When a serious disaster occurs, such as a big earthquake, kokoka will be an official shelter. How about having the experience yourself of: staying overnight at the kokoka shelter, doing a disaster drill with the Fire Department, and participating in a disaster preparation workshop, so that you have a better idea of what to do when a major disaster strikes?

<Program Content>

  • Earthquake simulator – experience a big earthquake
  • Life-saving training – resuscitation (CPR) practice
  • Fire-fighting training – use a fire extinguisher
  • Survival food – try some yourself
  • Disaster Workshop – training for disaster
  • Shelter Living Practice – one night

<We will address these problems and feelings:>

  • Oh, a big earthquake! First, what should I do?
  • I can’t understand Japanese!
  • There’s a fire! People are injured! So now what should I do?
  • The shelter – what is it like?
  • I really want to help people, too!

  • 【When】 From 4 p.m. (Sat) June 18 to 10 a.m. (Sun) June 19
  • 【Where】 kokoka Kyoto International Community House
  • 【Fees】 Free. Dinner and breakfast (survival food) provided. Sleeping bags provided; you may keep yours when you leave.
  • 【Bring or wear】 flat-soled shoes, long slacks/pants
  • 【Target Participants】 non-Japanese residents/students; anyone who cannot understand Japanese
  • 【How to Apply】
       online at http://www.kcif.or.jp/HP/jigyo/saigai/en/kunren/index2016.html
       or by phone: 075-752-3511

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Library Letter - Kyoto International community House Library

"kokoka recommends this book

THE YUKATA HANDBOOK How to Wear and Care for
Japanese Traditional Summer Attire"


Summer is just around the corner! And speaking of summer, we think of yukata (lightweight casual kimono). We will introduce here a book that teaches you the basics of yukata, such as how to wear one properly, how to choose the accessories, and how to care for them.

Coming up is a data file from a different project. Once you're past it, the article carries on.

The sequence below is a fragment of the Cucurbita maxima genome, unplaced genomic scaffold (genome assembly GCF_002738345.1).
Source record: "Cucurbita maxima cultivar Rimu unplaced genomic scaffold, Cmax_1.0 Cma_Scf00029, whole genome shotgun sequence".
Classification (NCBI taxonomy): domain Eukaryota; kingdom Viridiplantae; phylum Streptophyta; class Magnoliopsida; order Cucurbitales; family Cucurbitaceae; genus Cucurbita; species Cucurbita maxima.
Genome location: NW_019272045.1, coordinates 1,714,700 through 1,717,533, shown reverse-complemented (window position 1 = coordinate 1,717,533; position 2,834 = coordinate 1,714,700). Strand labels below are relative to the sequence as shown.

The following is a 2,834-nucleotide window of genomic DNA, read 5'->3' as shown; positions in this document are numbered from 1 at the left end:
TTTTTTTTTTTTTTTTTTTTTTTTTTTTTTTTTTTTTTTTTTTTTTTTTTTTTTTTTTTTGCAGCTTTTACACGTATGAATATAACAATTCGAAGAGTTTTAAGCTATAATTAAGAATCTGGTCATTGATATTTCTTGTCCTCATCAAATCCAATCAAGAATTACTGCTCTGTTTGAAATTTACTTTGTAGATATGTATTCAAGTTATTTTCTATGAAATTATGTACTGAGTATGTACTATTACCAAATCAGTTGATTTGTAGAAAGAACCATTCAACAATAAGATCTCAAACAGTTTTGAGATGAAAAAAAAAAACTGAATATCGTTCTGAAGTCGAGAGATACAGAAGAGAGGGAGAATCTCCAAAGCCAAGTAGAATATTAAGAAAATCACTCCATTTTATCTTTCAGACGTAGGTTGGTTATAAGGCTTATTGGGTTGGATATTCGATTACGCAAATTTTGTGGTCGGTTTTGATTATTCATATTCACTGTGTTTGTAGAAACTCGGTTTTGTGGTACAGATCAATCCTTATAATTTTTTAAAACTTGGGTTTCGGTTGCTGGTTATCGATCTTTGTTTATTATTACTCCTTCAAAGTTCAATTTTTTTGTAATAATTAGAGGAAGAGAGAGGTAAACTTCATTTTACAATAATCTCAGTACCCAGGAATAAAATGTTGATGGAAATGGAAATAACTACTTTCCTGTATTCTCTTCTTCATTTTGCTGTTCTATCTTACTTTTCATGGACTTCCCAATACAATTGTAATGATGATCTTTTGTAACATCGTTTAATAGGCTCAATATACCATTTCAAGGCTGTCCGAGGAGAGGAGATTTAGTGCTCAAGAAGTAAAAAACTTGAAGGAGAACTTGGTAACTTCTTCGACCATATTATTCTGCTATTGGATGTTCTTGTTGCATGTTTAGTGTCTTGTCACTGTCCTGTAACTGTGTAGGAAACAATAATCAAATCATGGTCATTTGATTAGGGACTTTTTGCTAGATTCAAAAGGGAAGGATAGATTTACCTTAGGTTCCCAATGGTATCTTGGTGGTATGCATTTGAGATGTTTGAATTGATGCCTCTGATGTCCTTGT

After you read the book and get a basic understanding of it, why not try on a yukata and go out into the street or to a summer festival? You will be the “Miss Yukata” or “Mr. Yukata” this year!


The next book is also about Japanese traditional culture, but a totally different kind. The Great Sumō Dictionary, 4th Edition (KANAZASHI Motoi, Gendai Shokan, 2015) is all about sumō (Japanese wrestling). By reading this book, why not familiarize yourself with sumō, the national sport of Japan? This dictionary has a large glossary of sumō terminology, and it may be a little difficult to read. But when you watch a sumō tournament on TV, it should be more interesting, having this book nearby. The next tournament will be in July, held in Nagoya.

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Volunteer members of this issue

Members and Collaborators

CHEN Muwei / FUJITA Risa / FURUTA Tomiyoshi / IKUTA Minoru / KAMEDA Chiaki / KANAYA Chinami / Karl JANSMA / NISHIMURA Makoto / OHYABU Shun'ichi / SUZUKI Shoichiro / SUZUKI Hidetoshi / WANG Xiaoqin / WANG Yuewei / YAMASHITA Motoyo / Yoshinori TAKEDA / YUZAWA Kimio

Editor of this WEB page

SUZUKI Hidetoshi